Pink-footed geese return to Scotland

Pink-footed geese taking off
Image caption The first pink-footed geese have arrived at the Angus reserve

The first pink-footed geese of the season have arrived at the Montrose Basin Wildlife Reserve in Angus.

The Scottish Wildlife Trust said their arrival marked the start of the wintering season for Scotland's wildlife.

Several thousand of the geese have already made it to their winter home and in total 50,000 pink-footed geese are expected to fly to the reserve.

The first geese were spotted coming into the basin on 14 September.

Natural wonder

Staff and volunteers at the Scottish Wildlife Trust's visitor centre will monitor the goose population to see if it will reach the same heights as last year when more than 50,000 geese could be viewed from the visitor centre's observation window.

Caroline Hendry, Scottish Wildlife Trust's visitor centre manager, said: "Every year we await our pink-footed geese with great anticipation as their arrival starts a frenzy of activity on the reserve.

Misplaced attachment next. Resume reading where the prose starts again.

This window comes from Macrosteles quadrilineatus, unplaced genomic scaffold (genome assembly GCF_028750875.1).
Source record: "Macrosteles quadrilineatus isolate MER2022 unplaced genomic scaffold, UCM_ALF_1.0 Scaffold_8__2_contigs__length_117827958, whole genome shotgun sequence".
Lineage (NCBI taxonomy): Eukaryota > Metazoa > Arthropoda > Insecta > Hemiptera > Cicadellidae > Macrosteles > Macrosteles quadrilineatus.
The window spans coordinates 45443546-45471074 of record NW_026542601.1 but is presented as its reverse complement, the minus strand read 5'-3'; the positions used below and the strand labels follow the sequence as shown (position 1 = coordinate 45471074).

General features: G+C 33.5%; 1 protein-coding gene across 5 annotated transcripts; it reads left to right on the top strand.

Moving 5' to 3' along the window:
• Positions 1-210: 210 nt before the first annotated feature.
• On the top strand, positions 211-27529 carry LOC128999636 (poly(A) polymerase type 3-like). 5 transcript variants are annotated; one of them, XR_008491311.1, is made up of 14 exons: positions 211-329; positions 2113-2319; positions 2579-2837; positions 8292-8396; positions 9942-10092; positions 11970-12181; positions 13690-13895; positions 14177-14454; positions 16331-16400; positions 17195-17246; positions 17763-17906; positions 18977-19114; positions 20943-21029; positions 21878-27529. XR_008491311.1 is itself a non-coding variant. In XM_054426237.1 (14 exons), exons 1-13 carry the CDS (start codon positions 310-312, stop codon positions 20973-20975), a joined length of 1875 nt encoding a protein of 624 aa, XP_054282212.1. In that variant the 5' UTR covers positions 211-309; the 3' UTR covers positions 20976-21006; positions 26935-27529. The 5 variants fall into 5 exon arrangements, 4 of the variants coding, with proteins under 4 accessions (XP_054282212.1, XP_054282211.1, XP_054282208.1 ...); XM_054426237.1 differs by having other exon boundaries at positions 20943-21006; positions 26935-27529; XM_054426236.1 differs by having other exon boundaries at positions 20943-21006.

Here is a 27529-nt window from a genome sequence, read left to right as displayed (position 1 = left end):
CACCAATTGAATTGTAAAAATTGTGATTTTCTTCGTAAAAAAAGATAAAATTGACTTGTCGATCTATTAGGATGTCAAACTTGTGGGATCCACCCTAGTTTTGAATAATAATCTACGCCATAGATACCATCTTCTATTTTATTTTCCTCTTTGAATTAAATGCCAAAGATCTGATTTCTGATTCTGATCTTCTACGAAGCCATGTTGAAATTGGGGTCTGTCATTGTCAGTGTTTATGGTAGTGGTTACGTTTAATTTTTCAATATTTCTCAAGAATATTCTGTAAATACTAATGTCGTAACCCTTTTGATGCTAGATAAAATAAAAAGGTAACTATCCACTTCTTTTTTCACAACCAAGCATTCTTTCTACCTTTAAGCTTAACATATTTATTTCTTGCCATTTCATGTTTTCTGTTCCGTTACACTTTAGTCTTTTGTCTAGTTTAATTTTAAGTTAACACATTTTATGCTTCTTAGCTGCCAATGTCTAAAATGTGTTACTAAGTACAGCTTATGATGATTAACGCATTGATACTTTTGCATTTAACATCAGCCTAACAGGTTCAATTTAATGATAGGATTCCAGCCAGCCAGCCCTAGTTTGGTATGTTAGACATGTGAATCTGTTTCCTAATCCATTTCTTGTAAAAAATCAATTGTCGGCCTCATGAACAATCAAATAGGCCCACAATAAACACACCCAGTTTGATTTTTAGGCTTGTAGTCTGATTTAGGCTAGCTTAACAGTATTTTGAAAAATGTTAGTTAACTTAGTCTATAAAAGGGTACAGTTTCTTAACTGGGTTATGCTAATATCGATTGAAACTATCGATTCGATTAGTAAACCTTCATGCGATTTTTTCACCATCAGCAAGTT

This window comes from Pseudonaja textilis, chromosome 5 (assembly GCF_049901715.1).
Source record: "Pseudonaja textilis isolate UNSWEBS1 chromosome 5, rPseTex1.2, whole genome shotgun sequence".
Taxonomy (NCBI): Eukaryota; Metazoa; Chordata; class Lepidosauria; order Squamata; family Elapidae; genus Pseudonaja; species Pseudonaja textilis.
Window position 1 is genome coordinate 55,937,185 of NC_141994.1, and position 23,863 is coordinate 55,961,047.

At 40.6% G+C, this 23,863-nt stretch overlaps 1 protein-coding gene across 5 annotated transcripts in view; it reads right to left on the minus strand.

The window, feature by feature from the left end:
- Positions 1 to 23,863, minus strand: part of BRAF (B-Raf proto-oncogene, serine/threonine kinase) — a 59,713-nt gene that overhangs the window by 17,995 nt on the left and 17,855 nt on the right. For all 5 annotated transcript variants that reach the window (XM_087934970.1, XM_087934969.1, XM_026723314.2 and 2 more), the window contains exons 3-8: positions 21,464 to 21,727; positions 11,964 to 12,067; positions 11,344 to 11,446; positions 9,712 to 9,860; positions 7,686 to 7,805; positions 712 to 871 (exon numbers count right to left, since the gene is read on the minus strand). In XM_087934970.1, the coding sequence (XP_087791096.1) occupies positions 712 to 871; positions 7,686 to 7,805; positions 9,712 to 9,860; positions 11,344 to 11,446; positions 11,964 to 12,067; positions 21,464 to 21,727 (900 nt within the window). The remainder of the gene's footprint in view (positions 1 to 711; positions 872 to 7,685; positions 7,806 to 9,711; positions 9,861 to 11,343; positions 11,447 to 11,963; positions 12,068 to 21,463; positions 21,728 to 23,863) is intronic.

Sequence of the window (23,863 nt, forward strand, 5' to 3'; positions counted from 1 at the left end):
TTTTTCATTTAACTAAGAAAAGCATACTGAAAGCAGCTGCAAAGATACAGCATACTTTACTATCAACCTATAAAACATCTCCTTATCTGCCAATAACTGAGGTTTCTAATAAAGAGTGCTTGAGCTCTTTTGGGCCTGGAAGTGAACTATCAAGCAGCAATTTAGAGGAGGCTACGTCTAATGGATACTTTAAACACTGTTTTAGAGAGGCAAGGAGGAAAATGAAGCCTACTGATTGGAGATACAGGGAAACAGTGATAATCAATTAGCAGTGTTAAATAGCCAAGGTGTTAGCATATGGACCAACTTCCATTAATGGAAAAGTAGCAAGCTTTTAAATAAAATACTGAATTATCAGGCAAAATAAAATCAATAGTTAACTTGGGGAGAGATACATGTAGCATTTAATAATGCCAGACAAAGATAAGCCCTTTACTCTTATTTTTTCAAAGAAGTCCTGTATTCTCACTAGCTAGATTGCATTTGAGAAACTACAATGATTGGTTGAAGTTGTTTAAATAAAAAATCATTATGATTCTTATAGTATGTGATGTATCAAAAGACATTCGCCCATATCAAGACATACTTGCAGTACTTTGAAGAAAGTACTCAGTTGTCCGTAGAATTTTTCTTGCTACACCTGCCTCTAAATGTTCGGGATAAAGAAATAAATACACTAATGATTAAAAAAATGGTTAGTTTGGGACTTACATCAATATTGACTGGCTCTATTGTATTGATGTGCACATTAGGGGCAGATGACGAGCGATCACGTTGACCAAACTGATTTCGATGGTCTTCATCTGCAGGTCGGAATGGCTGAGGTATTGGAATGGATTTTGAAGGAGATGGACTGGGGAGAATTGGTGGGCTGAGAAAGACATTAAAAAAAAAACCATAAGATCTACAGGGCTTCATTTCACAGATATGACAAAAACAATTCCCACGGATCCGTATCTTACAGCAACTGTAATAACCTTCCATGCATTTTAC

"The sight of up to 50,000 birds in one area is a wonder of Scotland's natural world and it is not to be missed."

Pink-footed geese nest in Iceland and migrate to Britain in autumn to spend the winter months in a milder climate.

They leave Scotland around March or April to return to their Icelandic breeding ground.

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